The Yismach Moshe section of the prayer leads to VeShamru, which is taken from Exodus 31:16 to 17. (Our discussion will involve a few more sentences, Exodus 31:13 to 17.) Rabbi Avudirham discusses this section of the prayer. He notes (in my own translation):
They instituted the recital of “Moshe rejoiced” on Shabbos because of
the first chapter of Tractate Shabbos (10b) [quoting Ex. 31:13]: “To
make known that I HaShem have sanctified you.” The Holy One Blessed Be
He said to Moshe, “I have a good gift in my treasury, called
‘Shabbos,’ and I want to give it to Israel. Go let them know.” That’s
why they instituted [this section -- to make known] that Moshe
rejoiced in this good gift of Shabbos that was put into his hand.
The gemara that R’ Avudirham mentions (Shabbos 10b, like the similar statement at Beitza 16a2) discusses the proper way to give gifts. It refers to a couple of consecutive sentences of Exodus Ch. 31, including 31:13 which R’ Avudirham quotes in turn, to illustrate that when you give a gift you should let the recipient know, just as Hashem caused Moshe's face to shine when giving the Luchois to him and to the Jewish people to make known that HaShem has sanctified us. For example, when feeding a friend’s child in the absence of the parents, one might put cosmetics on his face so that his parents will ask him to explain what happened (a strange example to us, but apparently a familiar one to them).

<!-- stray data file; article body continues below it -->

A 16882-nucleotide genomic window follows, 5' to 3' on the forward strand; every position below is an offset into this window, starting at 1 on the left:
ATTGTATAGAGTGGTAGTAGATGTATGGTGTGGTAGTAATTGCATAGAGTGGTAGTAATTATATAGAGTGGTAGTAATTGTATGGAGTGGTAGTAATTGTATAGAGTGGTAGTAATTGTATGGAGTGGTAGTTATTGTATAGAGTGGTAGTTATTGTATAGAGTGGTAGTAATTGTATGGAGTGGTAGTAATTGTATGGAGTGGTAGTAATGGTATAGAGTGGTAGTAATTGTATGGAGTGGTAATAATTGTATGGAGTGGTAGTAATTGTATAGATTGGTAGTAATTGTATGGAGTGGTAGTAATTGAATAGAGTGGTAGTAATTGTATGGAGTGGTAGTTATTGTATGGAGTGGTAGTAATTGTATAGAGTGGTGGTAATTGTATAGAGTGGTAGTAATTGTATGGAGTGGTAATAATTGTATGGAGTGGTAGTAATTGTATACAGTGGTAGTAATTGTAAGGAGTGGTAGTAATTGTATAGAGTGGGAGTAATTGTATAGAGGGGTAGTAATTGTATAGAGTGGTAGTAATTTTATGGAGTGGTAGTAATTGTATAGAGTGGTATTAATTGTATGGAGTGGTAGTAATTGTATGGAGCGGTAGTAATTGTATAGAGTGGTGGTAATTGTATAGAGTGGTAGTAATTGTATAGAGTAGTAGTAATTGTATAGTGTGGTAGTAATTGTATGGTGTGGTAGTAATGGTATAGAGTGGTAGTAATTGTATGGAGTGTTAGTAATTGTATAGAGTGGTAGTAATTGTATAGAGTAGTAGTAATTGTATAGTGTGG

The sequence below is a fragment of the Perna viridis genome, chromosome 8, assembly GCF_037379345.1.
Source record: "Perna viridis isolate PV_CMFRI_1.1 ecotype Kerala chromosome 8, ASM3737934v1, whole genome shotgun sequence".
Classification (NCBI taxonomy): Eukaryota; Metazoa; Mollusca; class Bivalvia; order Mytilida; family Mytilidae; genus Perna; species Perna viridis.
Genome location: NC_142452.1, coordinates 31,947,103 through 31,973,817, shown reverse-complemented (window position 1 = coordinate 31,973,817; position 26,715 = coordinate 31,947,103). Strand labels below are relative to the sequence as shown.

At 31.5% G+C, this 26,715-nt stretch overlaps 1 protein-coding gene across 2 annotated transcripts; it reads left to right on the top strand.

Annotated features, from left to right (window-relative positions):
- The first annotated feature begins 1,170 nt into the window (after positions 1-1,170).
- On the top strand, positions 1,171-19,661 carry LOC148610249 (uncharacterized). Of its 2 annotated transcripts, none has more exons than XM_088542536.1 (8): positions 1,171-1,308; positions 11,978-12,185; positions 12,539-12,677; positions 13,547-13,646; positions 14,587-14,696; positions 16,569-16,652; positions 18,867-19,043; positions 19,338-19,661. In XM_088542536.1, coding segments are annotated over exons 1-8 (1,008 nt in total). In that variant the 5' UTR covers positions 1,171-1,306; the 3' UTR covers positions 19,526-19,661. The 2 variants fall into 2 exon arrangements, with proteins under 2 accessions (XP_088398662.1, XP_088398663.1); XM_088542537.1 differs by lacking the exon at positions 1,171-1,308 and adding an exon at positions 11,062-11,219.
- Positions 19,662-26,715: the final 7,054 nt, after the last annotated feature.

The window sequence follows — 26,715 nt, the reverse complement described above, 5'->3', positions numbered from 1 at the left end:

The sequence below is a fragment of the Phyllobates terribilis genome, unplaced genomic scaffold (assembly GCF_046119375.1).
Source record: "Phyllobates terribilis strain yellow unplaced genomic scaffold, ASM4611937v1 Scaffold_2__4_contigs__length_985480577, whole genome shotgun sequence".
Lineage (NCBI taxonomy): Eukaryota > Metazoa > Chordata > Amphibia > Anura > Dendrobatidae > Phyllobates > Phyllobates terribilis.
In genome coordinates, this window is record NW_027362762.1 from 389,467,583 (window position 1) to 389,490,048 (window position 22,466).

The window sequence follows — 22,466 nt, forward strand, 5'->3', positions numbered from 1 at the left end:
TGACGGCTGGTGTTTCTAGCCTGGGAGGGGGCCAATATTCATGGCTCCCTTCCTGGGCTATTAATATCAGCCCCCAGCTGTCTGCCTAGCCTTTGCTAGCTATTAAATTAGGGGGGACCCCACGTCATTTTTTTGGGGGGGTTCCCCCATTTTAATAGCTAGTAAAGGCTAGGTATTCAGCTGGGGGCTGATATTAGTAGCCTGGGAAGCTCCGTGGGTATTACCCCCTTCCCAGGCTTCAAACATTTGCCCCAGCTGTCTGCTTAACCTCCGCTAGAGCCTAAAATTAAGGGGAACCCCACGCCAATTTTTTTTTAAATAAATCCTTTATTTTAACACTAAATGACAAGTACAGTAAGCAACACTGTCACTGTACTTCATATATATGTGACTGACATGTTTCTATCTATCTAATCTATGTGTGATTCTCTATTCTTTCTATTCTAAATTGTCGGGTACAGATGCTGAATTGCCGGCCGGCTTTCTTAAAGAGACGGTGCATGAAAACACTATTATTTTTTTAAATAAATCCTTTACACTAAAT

The flow of thought in Ex. 31 and the gemara are somewhat like that in these two paragraphs of the siddur. Moshe rejoiced in the gift of his portion, and You [haShem] placed a crown of splendor on Moshe’s head [the radiance of his face] and gave him the tables. So (assuming that the gemara predates this prayer) I would suggest that the author of the prayer was resonating this gemara obliquely.
In other words, despite the placement of the words Vechein Kosuv Besoirasecha, the passage is not cited to prove that Shabbos is commanded on the Luchois. It is rather meant to connect us to this sublime thought of the sages. The radiance of Moshe’s face reminded his generation that Shabbos is a beautiful gift to the Jewish people, and by recalling this exposition we are ourselves reminded that Shabbos is a beautiful gift to the Jewish people. The siddur then proceeds to cite a commandment to observe Shabbos from this same context, Exodus Ch. 31.